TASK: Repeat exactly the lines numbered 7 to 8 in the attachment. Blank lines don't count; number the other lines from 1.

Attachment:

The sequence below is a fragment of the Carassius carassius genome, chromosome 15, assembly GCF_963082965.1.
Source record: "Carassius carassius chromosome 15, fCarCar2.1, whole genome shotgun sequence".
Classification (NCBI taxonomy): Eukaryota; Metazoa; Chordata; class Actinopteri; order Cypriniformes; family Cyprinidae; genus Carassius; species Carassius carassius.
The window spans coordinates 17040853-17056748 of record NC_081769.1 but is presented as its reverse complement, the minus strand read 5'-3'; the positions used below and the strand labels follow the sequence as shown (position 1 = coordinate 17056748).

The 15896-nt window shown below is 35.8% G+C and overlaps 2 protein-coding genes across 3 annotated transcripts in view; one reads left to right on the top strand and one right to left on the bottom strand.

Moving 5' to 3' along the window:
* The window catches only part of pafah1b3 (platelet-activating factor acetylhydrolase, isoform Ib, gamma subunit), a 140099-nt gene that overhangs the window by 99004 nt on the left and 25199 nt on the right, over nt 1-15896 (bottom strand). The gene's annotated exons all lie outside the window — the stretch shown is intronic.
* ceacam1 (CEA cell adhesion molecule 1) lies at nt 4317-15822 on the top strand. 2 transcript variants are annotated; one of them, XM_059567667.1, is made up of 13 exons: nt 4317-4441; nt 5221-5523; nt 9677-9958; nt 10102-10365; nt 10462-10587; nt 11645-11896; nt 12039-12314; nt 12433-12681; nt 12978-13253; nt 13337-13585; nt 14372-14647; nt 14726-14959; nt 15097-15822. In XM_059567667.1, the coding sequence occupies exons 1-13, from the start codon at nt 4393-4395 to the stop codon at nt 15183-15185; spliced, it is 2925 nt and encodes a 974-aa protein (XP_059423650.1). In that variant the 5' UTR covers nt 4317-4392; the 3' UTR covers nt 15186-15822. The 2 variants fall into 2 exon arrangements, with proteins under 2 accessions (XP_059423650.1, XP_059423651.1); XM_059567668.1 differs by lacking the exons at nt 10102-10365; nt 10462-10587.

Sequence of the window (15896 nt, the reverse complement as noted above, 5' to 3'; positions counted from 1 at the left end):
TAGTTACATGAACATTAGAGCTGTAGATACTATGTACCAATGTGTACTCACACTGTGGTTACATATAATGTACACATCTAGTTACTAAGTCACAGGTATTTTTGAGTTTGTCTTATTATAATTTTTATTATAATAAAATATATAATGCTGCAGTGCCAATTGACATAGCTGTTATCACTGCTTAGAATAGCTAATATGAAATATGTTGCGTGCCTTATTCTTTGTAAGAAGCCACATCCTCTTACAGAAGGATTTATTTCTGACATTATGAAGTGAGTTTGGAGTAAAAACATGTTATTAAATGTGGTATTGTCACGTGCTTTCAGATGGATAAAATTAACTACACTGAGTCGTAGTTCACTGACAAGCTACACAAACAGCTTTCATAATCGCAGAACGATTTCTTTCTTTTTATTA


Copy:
* The window catches only part of pafah1b3 (platelet-activating factor acetylhydrolase, isoform Ib, gamma subunit), a 140099-nt gene that overhangs the window by 99004 nt on the left and 25199 nt on the right, over nt 1-15896 (bottom strand). The gene's annotated exons all lie outside the window — the stretch shown is intronic.
* ceacam1 (CEA cell adhesion molecule 1) lies at nt 4317-15822 on the top strand. 2 transcript variants are annotated; one of them, XM_059567667.1, is made up of 13 exons: nt 4317-4441; nt 5221-5523; nt 9677-9958; nt 10102-10365; nt 10462-10587; nt 11645-11896; nt 12039-12314; nt 12433-12681; nt 12978-13253; nt 13337-13585; nt 14372-14647; nt 14726-14959; nt 15097-15822. In XM_059567667.1, the coding sequence occupies exons 1-13, from the start codon at nt 4393-4395 to the stop codon at nt 15183-15185; spliced, it is 2925 nt and encodes a 974-aa protein (XP_059423650.1). In that variant the 5' UTR covers nt 4317-4392; the 3' UTR covers nt 15186-15822. The 2 variants fall into 2 exon arrangements, with proteins under 2 accessions (XP_059423650.1, XP_059423651.1); XM_059567668.1 differs by lacking the exons at nt 10102-10365; nt 10462-10587.